Geohazard report – Tokyo.

Following the catastrophic earthquake and tsunami in Northeast Japan in March 2011, is Tokyo at greater risk of destruction?

Plate tectonics as a theory to explain earthquakes, volcanism and continental migration over geological timescales is a mature theory that has developed and been refined since Alfred Wegener first proposed his theory in 1912 (Wegener, 1966), through to the development of the theory in the 1970’s (Dickinson, 1974). The movement of these tectonic plates, and the subsequent frictions in the upper 10 to 15 KM between them is the principle cause of energy release which manifests itself in the form of earthquakes and sudden displacement of large sections of these plates. Below the upper crust boundary (10 to 15 Km depth) the crust accommodates plate movements through ductile deformation, whilst elastic-brittle characteristics are dominant in the upper crust, thus most earthquakes originate from depths less than 15 Km (Maggi et al, 2000).

The friction between the boundaries of two joining tectonic plates and the speed of plate movement dictates the frequency and magnitude of the plate movement when it occurs (Lachenbruch, 1980). In a low friction environment frequent lower magnitude quakes can be a sign that energy is being released, thus preventing the accumulation and subsequent release of larger magnitude events (Kanamori and Anderson, 1975).

Release of energy in the form of earthquakes causes earth movement and shaking, but if the event occurs within a subaqueous setting, and there is either a substantial movement of seabed either in the form of plate thrust and uplift, or a major seafloor avalanche then the sudden displacement of large amounts of water can cause a tsunami (Song et al, 2017).

Tsunamis can travel through deep waters such as found in the open Pacific at tremendous speeds, and as experienced in the ‘boxing day tsunami’ of 2004 (Farrell et al, 2015), coastal areas physically remote from the location of the earthquake can be dramatically and devastatingly affected. Because of the remote nature of tsunami threats, the extensive seismic activity surrounding the north Pacific coastlines of East Asia and North America, the so called ‘ring of fire’, means the threat of a tsunami source is extensive (Kânoğlu and Synolakis, 2015).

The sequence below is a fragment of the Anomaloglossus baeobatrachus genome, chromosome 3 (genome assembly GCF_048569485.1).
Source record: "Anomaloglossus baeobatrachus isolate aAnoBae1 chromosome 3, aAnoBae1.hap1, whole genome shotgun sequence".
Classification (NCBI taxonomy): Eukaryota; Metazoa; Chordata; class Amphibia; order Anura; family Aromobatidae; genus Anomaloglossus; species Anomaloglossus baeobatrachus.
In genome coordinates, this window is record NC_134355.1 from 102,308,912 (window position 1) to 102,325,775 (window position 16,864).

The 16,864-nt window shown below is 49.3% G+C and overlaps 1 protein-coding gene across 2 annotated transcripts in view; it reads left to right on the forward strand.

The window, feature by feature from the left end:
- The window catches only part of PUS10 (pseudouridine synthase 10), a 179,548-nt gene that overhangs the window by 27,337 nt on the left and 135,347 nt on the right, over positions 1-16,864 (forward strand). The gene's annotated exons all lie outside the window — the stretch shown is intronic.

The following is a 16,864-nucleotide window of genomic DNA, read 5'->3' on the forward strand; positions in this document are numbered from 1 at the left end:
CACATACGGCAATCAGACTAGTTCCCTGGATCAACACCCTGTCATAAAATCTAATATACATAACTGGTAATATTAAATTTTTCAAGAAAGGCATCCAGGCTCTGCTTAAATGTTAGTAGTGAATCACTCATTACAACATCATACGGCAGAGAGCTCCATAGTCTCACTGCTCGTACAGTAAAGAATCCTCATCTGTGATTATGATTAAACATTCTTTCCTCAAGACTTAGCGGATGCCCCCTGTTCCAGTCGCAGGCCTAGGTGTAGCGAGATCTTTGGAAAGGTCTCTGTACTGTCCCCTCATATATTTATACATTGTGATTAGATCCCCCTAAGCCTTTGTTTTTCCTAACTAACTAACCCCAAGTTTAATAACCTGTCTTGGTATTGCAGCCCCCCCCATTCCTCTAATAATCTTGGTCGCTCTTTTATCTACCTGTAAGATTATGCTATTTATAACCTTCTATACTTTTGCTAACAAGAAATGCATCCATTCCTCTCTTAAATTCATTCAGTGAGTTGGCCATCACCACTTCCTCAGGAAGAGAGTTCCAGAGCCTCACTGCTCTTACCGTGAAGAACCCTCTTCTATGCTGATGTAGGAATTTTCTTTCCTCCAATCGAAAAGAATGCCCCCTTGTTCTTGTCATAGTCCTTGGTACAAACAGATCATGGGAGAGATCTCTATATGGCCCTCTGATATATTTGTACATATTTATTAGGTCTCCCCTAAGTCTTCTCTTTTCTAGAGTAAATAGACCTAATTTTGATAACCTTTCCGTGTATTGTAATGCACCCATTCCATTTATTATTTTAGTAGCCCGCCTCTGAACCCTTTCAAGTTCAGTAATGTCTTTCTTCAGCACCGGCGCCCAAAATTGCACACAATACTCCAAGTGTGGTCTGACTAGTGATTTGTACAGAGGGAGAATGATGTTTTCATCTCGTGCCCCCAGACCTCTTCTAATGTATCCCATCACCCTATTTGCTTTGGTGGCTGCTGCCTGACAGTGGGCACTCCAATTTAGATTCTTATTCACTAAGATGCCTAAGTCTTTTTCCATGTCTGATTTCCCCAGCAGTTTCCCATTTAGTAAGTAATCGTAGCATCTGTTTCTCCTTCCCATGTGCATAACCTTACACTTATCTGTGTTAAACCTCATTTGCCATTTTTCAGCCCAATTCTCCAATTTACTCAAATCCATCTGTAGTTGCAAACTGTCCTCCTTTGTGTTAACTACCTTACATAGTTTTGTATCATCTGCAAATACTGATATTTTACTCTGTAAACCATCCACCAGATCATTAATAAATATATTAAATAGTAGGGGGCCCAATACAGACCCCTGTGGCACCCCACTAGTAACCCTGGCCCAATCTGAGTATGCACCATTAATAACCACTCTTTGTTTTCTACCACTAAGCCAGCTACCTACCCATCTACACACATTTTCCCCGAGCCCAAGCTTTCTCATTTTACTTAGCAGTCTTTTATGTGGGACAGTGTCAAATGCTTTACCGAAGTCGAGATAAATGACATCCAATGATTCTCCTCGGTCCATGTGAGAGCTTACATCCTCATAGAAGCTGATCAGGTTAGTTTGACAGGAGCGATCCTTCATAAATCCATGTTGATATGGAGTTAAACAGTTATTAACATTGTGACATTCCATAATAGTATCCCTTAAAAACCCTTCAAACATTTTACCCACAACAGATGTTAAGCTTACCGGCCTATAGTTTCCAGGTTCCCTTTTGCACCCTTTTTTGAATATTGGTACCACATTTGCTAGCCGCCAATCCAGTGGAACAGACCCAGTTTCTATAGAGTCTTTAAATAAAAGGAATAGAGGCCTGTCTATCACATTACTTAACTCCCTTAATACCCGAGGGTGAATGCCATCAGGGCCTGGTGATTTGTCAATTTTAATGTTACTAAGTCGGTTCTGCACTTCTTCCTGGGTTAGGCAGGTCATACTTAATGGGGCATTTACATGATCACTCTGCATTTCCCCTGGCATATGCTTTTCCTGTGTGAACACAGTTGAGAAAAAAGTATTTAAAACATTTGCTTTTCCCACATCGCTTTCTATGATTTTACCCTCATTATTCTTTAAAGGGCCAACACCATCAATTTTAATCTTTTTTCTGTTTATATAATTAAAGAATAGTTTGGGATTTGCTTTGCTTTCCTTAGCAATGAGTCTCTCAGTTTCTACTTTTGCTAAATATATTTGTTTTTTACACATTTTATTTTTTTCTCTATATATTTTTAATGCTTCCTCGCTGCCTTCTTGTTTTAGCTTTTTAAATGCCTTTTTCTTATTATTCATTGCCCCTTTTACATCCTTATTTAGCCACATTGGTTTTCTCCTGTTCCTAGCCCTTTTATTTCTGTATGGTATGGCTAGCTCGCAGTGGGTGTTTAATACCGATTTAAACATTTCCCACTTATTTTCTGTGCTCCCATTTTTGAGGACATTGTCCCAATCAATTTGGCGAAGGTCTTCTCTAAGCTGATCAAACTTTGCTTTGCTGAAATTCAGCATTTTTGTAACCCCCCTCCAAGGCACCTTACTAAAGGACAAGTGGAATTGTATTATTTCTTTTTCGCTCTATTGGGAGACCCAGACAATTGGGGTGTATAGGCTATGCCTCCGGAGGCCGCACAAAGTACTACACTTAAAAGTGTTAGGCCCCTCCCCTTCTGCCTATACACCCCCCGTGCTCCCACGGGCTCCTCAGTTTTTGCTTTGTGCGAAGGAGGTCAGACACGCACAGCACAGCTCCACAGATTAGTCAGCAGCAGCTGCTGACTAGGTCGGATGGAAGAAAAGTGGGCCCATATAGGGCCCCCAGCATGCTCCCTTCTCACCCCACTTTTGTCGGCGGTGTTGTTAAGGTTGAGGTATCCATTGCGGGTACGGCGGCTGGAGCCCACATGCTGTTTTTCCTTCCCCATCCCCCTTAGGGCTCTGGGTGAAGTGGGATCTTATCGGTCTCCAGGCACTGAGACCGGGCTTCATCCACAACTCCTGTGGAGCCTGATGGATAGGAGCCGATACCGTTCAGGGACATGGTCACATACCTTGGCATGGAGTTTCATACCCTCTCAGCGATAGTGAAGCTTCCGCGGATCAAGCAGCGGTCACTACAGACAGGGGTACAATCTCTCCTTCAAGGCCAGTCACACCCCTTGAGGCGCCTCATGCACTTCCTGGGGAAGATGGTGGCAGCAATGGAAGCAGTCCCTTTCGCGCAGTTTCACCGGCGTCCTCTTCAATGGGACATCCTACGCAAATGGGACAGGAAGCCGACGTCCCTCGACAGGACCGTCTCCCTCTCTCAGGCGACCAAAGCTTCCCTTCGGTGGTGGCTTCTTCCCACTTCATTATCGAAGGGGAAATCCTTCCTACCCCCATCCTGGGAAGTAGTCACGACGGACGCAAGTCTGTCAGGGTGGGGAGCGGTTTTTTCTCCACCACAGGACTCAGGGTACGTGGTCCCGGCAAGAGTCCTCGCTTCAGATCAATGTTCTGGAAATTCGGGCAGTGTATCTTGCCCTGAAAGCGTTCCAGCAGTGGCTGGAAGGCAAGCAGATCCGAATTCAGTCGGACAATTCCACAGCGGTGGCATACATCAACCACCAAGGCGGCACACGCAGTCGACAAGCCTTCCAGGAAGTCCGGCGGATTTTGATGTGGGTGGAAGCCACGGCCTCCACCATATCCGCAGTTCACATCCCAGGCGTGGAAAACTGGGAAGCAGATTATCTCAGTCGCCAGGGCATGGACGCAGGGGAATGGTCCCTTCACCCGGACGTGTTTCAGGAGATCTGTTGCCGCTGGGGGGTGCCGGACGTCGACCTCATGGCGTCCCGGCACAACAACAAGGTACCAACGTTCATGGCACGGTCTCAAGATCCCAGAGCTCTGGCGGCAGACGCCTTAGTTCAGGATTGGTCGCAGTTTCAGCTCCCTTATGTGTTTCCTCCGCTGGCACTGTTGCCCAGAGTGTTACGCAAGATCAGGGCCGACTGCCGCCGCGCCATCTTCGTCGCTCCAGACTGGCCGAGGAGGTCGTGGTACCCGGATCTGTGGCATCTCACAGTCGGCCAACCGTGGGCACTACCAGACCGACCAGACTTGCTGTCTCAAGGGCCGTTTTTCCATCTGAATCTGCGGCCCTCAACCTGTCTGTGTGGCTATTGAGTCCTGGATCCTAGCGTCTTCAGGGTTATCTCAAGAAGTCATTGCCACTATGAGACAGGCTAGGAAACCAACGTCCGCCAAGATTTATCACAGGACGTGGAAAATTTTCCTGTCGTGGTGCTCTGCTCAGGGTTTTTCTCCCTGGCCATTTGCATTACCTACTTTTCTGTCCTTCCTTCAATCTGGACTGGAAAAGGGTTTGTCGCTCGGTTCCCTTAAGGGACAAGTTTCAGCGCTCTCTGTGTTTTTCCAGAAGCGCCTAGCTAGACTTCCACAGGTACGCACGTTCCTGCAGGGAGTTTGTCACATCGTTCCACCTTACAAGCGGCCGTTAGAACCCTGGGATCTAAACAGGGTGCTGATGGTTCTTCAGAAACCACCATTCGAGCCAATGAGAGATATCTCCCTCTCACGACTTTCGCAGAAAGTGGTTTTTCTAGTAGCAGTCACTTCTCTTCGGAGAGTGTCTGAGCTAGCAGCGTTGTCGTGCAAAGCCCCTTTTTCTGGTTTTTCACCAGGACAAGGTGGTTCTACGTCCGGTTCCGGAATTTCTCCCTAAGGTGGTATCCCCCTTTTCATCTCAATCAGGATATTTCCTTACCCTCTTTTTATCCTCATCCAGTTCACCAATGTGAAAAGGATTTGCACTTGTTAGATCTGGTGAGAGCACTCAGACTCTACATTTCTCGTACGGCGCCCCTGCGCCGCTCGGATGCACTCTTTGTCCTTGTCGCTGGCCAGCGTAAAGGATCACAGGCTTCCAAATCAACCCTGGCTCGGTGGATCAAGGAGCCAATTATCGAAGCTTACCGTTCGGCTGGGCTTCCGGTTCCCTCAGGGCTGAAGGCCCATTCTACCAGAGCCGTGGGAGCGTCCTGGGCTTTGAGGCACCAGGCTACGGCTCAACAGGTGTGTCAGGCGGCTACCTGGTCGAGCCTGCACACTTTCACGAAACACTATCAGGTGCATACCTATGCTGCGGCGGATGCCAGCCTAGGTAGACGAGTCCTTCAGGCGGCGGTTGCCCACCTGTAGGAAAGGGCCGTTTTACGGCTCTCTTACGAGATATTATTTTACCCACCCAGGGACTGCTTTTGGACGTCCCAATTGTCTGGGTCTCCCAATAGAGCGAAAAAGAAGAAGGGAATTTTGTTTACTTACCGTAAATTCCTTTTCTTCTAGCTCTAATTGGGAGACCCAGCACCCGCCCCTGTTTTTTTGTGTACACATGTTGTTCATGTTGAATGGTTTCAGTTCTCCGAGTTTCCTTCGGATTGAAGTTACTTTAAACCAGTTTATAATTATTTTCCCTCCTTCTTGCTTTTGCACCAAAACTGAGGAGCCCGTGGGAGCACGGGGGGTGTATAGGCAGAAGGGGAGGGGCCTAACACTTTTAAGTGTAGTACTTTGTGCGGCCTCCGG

Japan sits to the West of a number of major subduction zones, with the Pacific plate subducting beneath the Okhotsk plate, as well as the Philippine plate subducting beneath the Amuria and Okhotsk plates (Figure 1) (Schellart et al, 2011). The rate of plate movement in this region is amongst the highest in the world (Figure 2), with Tokyo itself being located on the Okhotsk plate and very close to all other plates’ subduction margins mentioned above (Uchida et al, 2016).

1

Figure 1. Map showing the tectonic plate configuration surrounding Japan. Plate movement direction (large red arrows) and subduction zones (red lines) marked. Also marked is the focal point of the 11 March 2011 earthquake and tsunami.

Source: Ozawa et al, 2011.

2

Figure 2. Global tectonic plate boundaries with plate movement direction shown by green arrows, blue arrows indicate the rate of subduction, and red arrows indicate the rate of trench migration.

Source: Schellart et al, 2011:Figure 2.